There’s still a huge stigma about admitting to mental health issues; indeed when I admitted to them in my most recent workplace, a church primary school, I was belittled for having depression in an email exchange between various parties.
That hurt me, as much as my prior treatment by them.
I’m not entirely sure why working in education makes so many teachers and pupils ill.
I think leadership in schools is generally callous, lacking compassion and I’d argue that many headteachers are sociopaths or even psychopaths, with tangible characteristics of each. I’m not the only who has been made poorly by school leaders and their actions.
There’s an idea in education that teachers can’t challenge headteachers and their views and actions, which might be okay in North Korea, but Britain in 2017?
No they need challenging.
And I and others have done, and paid a price.
But rather than get political about academies, which were set up by Blair lest we forget, I want to look at how a toxic workplace can make you ill and how you can recover.
Problem – solution.
Teaching is a hard job – five performances a day to a tough teenage audience – with a level of scrutiny and micromanagement that would see teachers downing chalk and taking to the streets in France, but here there’s been a slow and steady erosion of integrity and values so that teaching is a thoroughly unpleasant job, in schools where leaders are only concerned with Ofsted, finances and protecting their elite empire of classroom-dodging, paper-shuffling senior leadership teams.
Don’t get me wrong – I was one of those people in a previous school – but that place didn’t make me ill because the headteacher there, Mick Lincoln, was excellent. He protected and supported staff. Others though don’t.
You end up questioning your self-worth, developing anxieties, depression and become ill when those values that I saw exemplified daily for three years, go AWOL.
I now know, after learning the hard way, how to spot and avoid a toxic school, based on recent experiences.
The first sign you may be made ill is when you note the high staff turnover.
In my mistaken rush to believe in the grass is greener philosophy, I overlooked that the head of department, and two of her team, had resigned, along with disappearing acts across other departments.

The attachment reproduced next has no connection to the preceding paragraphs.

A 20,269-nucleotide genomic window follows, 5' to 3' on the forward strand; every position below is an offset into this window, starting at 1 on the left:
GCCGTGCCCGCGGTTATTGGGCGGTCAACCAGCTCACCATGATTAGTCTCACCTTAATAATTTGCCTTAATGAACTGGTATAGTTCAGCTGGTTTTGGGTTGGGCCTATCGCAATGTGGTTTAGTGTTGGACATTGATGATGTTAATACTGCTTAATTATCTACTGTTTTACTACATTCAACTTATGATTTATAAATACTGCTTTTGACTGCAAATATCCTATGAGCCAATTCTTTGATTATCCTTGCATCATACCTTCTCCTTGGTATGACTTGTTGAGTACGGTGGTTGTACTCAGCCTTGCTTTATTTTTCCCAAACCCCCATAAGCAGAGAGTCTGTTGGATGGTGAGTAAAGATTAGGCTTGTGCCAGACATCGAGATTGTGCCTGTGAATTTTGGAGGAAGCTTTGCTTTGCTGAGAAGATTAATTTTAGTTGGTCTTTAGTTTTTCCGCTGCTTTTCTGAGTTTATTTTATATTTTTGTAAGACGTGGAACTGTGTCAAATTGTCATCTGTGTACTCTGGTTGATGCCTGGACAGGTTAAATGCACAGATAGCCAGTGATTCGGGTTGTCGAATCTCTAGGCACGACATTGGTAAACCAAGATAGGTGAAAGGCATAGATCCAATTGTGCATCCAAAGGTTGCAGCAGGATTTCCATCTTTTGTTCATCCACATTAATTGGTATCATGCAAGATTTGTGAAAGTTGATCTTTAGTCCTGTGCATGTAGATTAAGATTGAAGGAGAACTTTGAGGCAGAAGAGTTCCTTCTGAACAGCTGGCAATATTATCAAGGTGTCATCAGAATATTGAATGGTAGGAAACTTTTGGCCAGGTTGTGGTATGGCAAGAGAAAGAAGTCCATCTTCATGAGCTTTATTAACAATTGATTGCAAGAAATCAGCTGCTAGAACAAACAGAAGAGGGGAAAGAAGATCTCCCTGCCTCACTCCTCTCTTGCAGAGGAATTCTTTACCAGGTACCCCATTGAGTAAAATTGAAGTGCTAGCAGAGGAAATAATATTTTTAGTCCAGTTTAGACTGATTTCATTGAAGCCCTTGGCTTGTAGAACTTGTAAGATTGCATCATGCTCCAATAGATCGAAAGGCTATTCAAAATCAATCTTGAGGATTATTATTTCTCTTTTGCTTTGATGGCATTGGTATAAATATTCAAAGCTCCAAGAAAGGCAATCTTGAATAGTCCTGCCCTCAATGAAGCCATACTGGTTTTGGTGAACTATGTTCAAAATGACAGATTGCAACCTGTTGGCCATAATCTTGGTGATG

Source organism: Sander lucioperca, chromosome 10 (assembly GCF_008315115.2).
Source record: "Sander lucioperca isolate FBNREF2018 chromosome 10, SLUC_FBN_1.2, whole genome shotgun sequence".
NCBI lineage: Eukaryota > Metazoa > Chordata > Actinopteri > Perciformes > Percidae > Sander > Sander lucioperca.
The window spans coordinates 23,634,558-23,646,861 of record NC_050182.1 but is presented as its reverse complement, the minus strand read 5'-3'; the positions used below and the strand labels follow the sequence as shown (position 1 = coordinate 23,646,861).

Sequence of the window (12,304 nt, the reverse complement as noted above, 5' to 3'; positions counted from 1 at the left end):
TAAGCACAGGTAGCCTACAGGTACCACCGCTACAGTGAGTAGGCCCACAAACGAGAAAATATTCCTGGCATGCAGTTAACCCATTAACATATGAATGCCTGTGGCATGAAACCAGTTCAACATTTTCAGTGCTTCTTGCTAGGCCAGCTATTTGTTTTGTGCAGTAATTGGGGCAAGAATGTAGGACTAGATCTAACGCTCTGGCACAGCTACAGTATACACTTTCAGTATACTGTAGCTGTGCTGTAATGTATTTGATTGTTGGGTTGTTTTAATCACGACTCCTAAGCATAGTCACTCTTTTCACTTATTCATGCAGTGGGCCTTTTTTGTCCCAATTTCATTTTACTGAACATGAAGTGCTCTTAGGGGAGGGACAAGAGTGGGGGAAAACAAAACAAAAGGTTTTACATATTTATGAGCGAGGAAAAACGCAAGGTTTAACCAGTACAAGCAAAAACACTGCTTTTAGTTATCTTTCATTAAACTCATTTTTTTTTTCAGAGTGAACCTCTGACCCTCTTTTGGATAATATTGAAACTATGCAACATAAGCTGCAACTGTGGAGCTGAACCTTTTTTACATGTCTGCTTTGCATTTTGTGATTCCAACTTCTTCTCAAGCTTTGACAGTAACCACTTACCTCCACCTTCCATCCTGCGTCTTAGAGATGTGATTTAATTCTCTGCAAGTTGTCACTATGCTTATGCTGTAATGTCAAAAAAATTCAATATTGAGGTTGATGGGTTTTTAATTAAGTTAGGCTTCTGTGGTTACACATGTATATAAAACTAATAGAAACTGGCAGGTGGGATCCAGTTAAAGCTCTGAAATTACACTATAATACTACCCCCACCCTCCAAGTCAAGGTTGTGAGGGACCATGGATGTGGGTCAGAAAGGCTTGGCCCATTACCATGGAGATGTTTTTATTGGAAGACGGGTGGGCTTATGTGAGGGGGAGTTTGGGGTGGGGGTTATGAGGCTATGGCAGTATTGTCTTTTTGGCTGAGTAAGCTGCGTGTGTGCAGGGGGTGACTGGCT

I was looking at where they’d escaped to longingly, weeks into the job.
I got to a point where I deeply regretted moving jobs as mental health issues surfaced.
I had my Travelodge moment, which I’ve written about before here, along with therapy for trauma and a long period of absence.
The pressures of that school became unbearable – there was a culture of the head listening to whispers and over-reacting, particularly if that member of staff wasn’t a sycophant who posed some threat to them, as either being popular or successful.
The leader blamed others for his failings, publicly too, which made me want to stand up and shout at him.
If you were good at your job and / or liked by students, you were a marked man or woman.
In the past five years, I’ve seen so many excellent teachers bullied out of teaching, by bosses and systems and not just at that one school.
One in the past week too.
Workplaces, not just schools, make people ill.
I read recently that the church, the NHS and education are statistically the biggest perpetrators of workplace bullying – but I hear stories of other industries too.
I realised at 51 years of age that work is not for me, but being freelance and self-employed is my bag.
I retain autonomy, have no bosses and don’t have my day monitored and controlled by others.
Since going permanently self-employed in 2015, I have not been physically ill with minor ailments, but more importantly the black dog of depression and the cloak of anxiety have been cast away.
Workplaces made me mentally ill – and I really think it’s time for the powers that be look at reasons why this occurs, and employers are made aware and accountable for their negative impact on mental health.
My advice is, if possible, go self-employed and if not feasible, choose a boss and culture not the pay.
Money is great, but utterly pointless if you end up sinking into depression and anxiety whilst earning it.
How does your workplace care for you?
Is it like schools, who throw staff under metaphorical buses?
Are your bosses bad?
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